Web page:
Government proposes new day-one rights for workers
Last year Matthew Taylor, Chief Executive of the Royal Society of Arts was commissioned by the government to undertake an independent review to consider the implications of new forms of work on worker rights and responsibilities, as well as on employer freedoms and obligations. The report was published in July last year and set out 7 principles to address the challenges facing the UK labour market.
The Government has produced a detailed response to the Taylor report. The Good Work plan sets out stricter plans to enforce holiday and sick pay for vulnerable workers, as well as larger fines for businesses that fail to honour employment contracts.
Some of the main recommendations include:
- Enforcing vulnerable workers’ holiday and sick pay for the first time
- A list of day-one rights including holiday and sick pay entitlements for all including casual and zero-hour workers
- A right for all workers, not just zero hour and agency, to request a more stable contract, providing more financial security for those on flexible contracts
- Ensuring all workers, including those on casual and zero hours contracts, will have a right to a payslip,
The Good Work plan focuses on three main areas which are designed to improve working conditions. These are strengthening and protecting workers rights, ensuring they are paid fairly and increasing transparency in the employment market.
Protecting workers rights
The government are looking at strengthening and protecting workers’ rights by:
- Take further action to ensure unpaid interns are not doing the job of a worker;
- Introducing a new naming scheme for employers who fail to pay employment tribunal awards
- Quadrupling employment tribunal fines for employers showing malice, spite or gross oversight to £20,000 and considering increasing penalties for employers who have previously lost similar cases
Be paid fairly
They will also ensure workers are paid fairly by:
- Providing all 1.2 million agency workers with a clear breakdown of who pays them and any costs or charges deducted from their wages
- Asking the Low Pay Commission to consider the impact of higher minimum wage rates for workers on zero-hour contracts
- Considering repealing laws allowing agencies to employ workers on cheaper rates
More open working environment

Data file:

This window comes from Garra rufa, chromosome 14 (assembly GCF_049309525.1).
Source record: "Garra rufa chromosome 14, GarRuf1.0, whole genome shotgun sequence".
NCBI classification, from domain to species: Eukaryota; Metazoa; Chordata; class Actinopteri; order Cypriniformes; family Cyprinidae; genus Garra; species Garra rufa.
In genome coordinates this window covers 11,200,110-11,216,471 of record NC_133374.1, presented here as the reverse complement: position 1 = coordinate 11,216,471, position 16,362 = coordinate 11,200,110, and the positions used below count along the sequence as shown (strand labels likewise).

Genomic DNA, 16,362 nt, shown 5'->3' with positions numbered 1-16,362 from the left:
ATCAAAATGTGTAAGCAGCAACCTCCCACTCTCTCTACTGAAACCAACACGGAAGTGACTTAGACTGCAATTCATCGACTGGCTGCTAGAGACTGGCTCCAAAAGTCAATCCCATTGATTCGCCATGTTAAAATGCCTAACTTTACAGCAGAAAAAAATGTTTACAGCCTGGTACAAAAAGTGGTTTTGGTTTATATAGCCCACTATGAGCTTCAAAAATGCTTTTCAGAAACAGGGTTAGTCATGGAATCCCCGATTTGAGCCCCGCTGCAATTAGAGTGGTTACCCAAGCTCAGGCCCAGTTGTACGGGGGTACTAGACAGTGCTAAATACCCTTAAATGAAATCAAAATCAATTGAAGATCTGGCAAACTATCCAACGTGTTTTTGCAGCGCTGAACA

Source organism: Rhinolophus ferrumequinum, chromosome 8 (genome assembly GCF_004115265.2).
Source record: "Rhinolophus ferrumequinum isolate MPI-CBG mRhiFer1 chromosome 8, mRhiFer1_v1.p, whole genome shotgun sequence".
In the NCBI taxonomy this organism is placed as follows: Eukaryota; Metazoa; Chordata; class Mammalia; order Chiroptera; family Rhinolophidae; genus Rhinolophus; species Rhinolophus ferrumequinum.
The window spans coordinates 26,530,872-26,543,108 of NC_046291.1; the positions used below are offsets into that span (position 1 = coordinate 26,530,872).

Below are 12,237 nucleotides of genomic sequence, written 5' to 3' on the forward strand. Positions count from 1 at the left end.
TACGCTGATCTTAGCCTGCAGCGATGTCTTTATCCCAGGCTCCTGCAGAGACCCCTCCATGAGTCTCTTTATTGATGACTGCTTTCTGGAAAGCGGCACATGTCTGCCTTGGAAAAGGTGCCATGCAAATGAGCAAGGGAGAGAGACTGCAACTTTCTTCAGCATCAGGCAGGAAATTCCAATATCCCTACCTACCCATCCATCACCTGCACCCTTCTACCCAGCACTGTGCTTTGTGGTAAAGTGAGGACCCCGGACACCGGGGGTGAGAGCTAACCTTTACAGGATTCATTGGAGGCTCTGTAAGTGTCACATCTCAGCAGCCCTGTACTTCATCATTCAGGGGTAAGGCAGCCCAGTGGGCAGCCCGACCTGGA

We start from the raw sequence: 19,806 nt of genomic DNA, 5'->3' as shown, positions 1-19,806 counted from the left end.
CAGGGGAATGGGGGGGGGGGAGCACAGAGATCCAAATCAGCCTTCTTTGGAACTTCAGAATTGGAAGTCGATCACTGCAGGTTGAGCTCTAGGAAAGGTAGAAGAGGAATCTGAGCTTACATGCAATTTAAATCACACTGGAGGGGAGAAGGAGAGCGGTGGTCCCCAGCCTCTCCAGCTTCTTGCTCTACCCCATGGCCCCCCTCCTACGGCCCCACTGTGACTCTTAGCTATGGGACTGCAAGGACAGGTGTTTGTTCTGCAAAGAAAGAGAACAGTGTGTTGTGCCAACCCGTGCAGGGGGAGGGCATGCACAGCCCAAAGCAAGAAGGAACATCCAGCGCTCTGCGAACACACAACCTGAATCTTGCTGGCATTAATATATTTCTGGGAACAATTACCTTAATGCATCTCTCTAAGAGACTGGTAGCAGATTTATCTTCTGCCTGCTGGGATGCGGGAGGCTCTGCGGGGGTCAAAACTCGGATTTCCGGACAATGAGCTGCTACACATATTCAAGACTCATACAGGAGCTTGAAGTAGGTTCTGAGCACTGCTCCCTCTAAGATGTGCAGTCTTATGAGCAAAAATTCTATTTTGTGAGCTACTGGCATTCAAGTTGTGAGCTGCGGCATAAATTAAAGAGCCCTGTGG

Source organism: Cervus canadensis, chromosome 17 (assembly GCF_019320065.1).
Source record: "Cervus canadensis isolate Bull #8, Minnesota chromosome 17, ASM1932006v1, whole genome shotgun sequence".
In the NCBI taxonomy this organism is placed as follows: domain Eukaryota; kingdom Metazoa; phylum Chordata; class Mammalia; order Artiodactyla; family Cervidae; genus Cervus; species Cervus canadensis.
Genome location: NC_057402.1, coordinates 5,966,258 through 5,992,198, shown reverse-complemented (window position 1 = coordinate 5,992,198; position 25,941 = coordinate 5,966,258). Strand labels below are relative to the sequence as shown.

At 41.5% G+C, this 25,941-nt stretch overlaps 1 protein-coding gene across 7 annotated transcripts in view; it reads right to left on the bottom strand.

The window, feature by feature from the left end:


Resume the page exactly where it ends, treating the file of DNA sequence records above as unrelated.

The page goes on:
They have also pledged for a more transparent business environment by:
- Defining ‘working time’ for flexible workers who find jobs through apps or online so they know when they should be being paid
- Launching a task force with business to promote awareness and take-up of the right to request flexible working introduced in 2014
- Making sure new and expectant mothers know their workplace rights and raise awareness amongst employers of their obligations
- Launching a new campaign to encourage more working parents to share childcare through Shared Parental Leave – a right introduced in 2015
Business Secretary Greg Clark said:
The Taylor Review said that the current approach to employment is successful but that we should build on that success, in preparing for future opportunities.
We want to embrace new ways of working, and to do so we will be one of the first countries to prepare our employment rules to reflect the new challenges.
We will take forward Matthew Taylor’s recommendations and commit to pursuing the quality of work as well as number of jobs.
The ‘Good Work plan’ puts the UK at the front of the pack in addressing the challenges and opportunities of modern ways of working, it is an important part of the Industrial Strategy and will enhance our business environment as one of the best places to work, invest and do business.
The Department for Business, Energy & Industrial Strategy Employment are seeking the views of individuals and businesses to the Good Work plan, so this is the ideal opportunity for you to submit your thoughts and opinions on the proposals.
If you want to participate in the consultation the government's full response to the Taylor Review on Modern Working Practices is now available here and the four accompanying consultation papers can be found below:-
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